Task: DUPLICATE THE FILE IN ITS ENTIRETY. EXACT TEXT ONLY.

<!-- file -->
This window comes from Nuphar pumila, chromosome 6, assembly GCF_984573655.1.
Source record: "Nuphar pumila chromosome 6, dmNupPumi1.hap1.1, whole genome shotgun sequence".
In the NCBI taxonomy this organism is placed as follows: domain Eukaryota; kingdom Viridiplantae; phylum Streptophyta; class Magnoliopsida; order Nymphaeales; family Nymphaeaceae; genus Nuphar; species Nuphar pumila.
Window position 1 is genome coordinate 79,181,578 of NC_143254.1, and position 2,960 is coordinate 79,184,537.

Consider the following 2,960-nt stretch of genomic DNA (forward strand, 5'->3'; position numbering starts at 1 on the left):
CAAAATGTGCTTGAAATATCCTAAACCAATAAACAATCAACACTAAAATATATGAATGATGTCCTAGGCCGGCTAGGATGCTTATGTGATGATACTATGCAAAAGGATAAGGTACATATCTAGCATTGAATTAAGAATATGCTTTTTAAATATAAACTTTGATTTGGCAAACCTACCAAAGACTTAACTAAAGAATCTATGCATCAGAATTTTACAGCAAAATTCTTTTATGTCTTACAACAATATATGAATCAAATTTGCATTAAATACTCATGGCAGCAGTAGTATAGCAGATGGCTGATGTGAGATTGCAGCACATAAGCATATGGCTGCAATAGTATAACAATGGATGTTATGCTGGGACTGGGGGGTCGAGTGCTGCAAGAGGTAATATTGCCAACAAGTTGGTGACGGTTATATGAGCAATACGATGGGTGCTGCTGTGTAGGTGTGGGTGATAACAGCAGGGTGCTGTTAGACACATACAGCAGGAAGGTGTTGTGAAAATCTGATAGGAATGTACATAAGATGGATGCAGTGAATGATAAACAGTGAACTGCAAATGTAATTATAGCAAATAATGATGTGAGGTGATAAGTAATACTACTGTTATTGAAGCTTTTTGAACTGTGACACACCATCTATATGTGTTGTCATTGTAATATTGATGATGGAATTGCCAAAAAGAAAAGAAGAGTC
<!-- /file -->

This window comes from Nuphar pumila, chromosome 6, assembly GCF_984573655.1.
Source record: "Nuphar pumila chromosome 6, dmNupPumi1.hap1.1, whole genome shotgun sequence".
In the NCBI taxonomy this organism is placed as follows: domain Eukaryota; kingdom Viridiplantae; phylum Streptophyta; class Magnoliopsida; order Nymphaeales; family Nymphaeaceae; genus Nuphar; species Nuphar pumila.
Window position 1 is genome coordinate 79,181,578 of NC_143254.1, and position 2,960 is coordinate 79,184,537.

Consider the following 2,960-nt stretch of genomic DNA (forward strand, 5'->3'; position numbering starts at 1 on the left):
CAAAATGTGCTTGAAATATCCTAAACCAATAAACAATCAACACTAAAATATATGAATGATGTCCTAGGCCGGCTAGGATGCTTATGTGATGATACTATGCAAAAGGATAAGGTACATATCTAGCATTGAATTAAGAATATGCTTTTTAAATATAAACTTTGATTTGGCAAACCTACCAAAGACTTAACTAAAGAATCTATGCATCAGAATTTTACAGCAAAATTCTTTTATGTCTTACAACAATATATGAATCAAATTTGCATTAAATACTCATGGCAGCAGTAGTATAGCAGATGGCTGATGTGAGATTGCAGCACATAAGCATATGGCTGCAATAGTATAACAATGGATGTTATGCTGGGACTGGGGGGTCGAGTGCTGCAAGAGGTAATATTGCCAACAAGTTGGTGACGGTTATATGAGCAATACGATGGGTGCTGCTGTGTAGGTGTGGGTGATAACAGCAGGGTGCTGTTAGACACATACAGCAGGAAGGTGTTGTGAAAATCTGATAGGAATGTACATAAGATGGATGCAGTGAATGATAAACAGTGAACTGCAAATGTAATTATAGCAAATAATGATGTGAGGTGATAAGTAATACTACTGTTATTGAAGCTTTTTGAACTGTGACACACCATCTATATGTGTTGTCATTGTAATATTGATGATGGAATTGCCAAAAAGAAAAGAAGAGTC